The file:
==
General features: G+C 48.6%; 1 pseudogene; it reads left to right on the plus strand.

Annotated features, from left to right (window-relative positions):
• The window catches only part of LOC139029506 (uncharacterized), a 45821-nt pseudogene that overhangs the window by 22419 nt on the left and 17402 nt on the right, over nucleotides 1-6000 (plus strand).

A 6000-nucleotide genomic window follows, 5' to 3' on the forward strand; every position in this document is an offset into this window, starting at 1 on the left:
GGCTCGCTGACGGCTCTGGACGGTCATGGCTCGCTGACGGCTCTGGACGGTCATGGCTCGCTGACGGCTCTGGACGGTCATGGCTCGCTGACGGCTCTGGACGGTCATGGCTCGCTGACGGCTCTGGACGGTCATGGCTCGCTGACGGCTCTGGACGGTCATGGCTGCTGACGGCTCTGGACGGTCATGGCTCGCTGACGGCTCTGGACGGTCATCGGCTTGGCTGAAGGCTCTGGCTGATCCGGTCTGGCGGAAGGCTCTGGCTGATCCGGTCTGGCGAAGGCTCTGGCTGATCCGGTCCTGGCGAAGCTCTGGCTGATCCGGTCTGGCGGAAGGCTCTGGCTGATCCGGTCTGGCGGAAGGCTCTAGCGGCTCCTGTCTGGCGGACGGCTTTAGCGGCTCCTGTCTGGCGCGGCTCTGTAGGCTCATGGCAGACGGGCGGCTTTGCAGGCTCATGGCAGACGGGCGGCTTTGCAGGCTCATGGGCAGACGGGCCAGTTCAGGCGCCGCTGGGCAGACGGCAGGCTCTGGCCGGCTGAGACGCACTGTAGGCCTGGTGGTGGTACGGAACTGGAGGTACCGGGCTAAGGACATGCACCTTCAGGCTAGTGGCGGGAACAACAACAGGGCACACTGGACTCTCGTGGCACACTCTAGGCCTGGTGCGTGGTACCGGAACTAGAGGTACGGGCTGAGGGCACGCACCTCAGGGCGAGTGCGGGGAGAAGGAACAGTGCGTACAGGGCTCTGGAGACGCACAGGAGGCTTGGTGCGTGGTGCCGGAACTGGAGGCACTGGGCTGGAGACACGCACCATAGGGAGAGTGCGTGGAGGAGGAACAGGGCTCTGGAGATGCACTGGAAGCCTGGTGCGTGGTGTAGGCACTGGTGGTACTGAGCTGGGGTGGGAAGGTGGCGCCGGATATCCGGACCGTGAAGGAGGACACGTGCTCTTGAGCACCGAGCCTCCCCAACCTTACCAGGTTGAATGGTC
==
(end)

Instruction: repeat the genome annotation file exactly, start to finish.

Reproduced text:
General features: G+C 48.6%; 1 pseudogene; it reads left to right on the plus strand.

Annotated features, from left to right (window-relative positions):
• The window catches only part of LOC139029506 (uncharacterized), a 45821-nt pseudogene that overhangs the window by 22419 nt on the left and 17402 nt on the right, over nucleotides 1-6000 (plus strand).

A 6000-nucleotide genomic window follows, 5' to 3' on the forward strand; every position in this document is an offset into this window, starting at 1 on the left:
GGCTCGCTGACGGCTCTGGACGGTCATGGCTCGCTGACGGCTCTGGACGGTCATGGCTCGCTGACGGCTCTGGACGGTCATGGCTCGCTGACGGCTCTGGACGGTCATGGCTCGCTGACGGCTCTGGACGGTCATGGCTCGCTGACGGCTCTGGACGGTCATGGCTGCTGACGGCTCTGGACGGTCATGGCTCGCTGACGGCTCTGGACGGTCATCGGCTTGGCTGAAGGCTCTGGCTGATCCGGTCTGGCGGAAGGCTCTGGCTGATCCGGTCTGGCGAAGGCTCTGGCTGATCCGGTCCTGGCGAAGCTCTGGCTGATCCGGTCTGGCGGAAGGCTCTGGCTGATCCGGTCTGGCGGAAGGCTCTAGCGGCTCCTGTCTGGCGGACGGCTTTAGCGGCTCCTGTCTGGCGCGGCTCTGTAGGCTCATGGCAGACGGGCGGCTTTGCAGGCTCATGGCAGACGGGCGGCTTTGCAGGCTCATGGGCAGACGGGCCAGTTCAGGCGCCGCTGGGCAGACGGCAGGCTCTGGCCGGCTGAGACGCACTGTAGGCCTGGTGGTGGTACGGAACTGGAGGTACCGGGCTAAGGACATGCACCTTCAGGCTAGTGGCGGGAACAACAACAGGGCACACTGGACTCTCGTGGCACACTCTAGGCCTGGTGCGTGGTACCGGAACTAGAGGTACGGGCTGAGGGCACGCACCTCAGGGCGAGTGCGGGGAGAAGGAACAGTGCGTACAGGGCTCTGGAGACGCACAGGAGGCTTGGTGCGTGGTGCCGGAACTGGAGGCACTGGGCTGGAGACACGCACCATAGGGAGAGTGCGTGGAGGAGGAACAGGGCTCTGGAGATGCACTGGAAGCCTGGTGCGTGGTGTAGGCACTGGTGGTACTGAGCTGGGGTGGGAAGGTGGCGCCGGATATCCGGACCGTGAAGGAGGACACGTGCTCTTGAGCACCGAGCCTCCCCAACCTTACCAGGTTGAATGGTC